Over the year, we have seen a number of fundraising events take place locally and a few have been less well publicised than we think they ought to have been. As we are passionate about local charities and fundraising initiatives we launched a PR service especially for that sector. More details are here. We really would love to work with you to help you raise your fundraising and business objectives.

Holly

Talking of fundraising, along with a number of other volunteers, we have started to plan a new music festival in Welshpool to raise funds to support the reopening of the Montgomery Canal between Shropshire and Powys. There are a number of sponsorship opportunities available to businesses and brands that would like to be associated with this. Why not take a look at www.musicforthemonty.co.uk and get in touch?

We will be closed over the Christmas break from lunchtime on Friday 22nd December until Tuesday 2nd January 2018, but, as we are firmly in the 21st century, we will be checking our emails, social media accounts and text messages, so do stay in touch.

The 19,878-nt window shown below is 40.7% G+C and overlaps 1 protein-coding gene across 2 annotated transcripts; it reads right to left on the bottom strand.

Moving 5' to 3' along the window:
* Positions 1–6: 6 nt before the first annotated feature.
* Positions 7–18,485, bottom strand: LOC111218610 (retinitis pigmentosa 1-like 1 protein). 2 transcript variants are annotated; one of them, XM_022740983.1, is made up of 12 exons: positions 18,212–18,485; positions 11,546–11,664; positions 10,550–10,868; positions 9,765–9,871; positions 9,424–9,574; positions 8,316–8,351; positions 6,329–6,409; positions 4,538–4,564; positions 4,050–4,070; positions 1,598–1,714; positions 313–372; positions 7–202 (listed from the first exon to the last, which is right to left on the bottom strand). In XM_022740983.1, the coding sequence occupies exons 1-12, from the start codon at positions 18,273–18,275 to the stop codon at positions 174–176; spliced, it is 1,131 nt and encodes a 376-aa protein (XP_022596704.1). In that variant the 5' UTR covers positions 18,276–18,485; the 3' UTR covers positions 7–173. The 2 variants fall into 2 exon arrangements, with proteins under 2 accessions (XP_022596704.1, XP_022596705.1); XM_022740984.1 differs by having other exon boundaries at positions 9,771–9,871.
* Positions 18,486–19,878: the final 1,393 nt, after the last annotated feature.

We would like to wish all our clients, suppliers, friends and future clients Season’s Greetings and a very successful 2018.

Propagator

Cae Post develops online shop

Cae Post, an innovative social enterprise based in Powys, has recently taken delivery of a stock of recycled plastic Eco Potagators to sell in support of their charity.

PropagatorMade out of recycled yoghurt pots, these propagatorsare designed to be turned upside down once seedlings have outgrown the propagator and this then makes an attractive blue plant pot.